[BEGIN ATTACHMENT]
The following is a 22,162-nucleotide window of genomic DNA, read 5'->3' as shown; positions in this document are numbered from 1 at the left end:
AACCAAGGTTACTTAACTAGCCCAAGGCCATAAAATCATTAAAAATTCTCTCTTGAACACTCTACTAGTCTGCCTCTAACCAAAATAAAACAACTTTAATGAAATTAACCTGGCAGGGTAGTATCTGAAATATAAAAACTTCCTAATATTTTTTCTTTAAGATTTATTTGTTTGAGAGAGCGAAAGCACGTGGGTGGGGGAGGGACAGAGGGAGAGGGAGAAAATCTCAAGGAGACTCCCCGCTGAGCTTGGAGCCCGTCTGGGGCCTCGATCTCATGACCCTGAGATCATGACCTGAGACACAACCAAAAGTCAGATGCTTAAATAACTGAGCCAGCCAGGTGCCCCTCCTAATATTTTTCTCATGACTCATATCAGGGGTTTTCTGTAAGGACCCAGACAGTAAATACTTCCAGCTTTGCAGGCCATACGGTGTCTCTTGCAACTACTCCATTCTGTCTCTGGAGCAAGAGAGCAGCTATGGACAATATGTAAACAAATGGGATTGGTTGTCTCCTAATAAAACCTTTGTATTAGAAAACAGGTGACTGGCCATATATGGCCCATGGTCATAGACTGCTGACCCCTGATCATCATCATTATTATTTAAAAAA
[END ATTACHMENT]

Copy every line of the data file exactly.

The following is a 22,162-nucleotide window of genomic DNA, read 5'->3' as shown; positions in this document are numbered from 1 at the left end:
AACCAAGGTTACTTAACTAGCCCAAGGCCATAAAATCATTAAAAATTCTCTCTTGAACACTCTACTAGTCTGCCTCTAACCAAAATAAAACAACTTTAATGAAATTAACCTGGCAGGGTAGTATCTGAAATATAAAAACTTCCTAATATTTTTTCTTTAAGATTTATTTGTTTGAGAGAGCGAAAGCACGTGGGTGGGGGAGGGACAGAGGGAGAGGGAGAAAATCTCAAGGAGACTCCCCGCTGAGCTTGGAGCCCGTCTGGGGCCTCGATCTCATGACCCTGAGATCATGACCTGAGACACAACCAAAAGTCAGATGCTTAAATAACTGAGCCAGCCAGGTGCCCCTCCTAATATTTTTCTCATGACTCATATCAGGGGTTTTCTGTAAGGACCCAGACAGTAAATACTTCCAGCTTTGCAGGCCATACGGTGTCTCTTGCAACTACTCCATTCTGTCTCTGGAGCAAGAGAGCAGCTATGGACAATATGTAAACAAATGGGATTGGTTGTCTCCTAATAAAACCTTTGTATTAGAAAACAGGTGACTGGCCATATATGGCCCATGGTCATAGACTGCTGACCCCTGATCATCATCATTATTATTTAAAAAA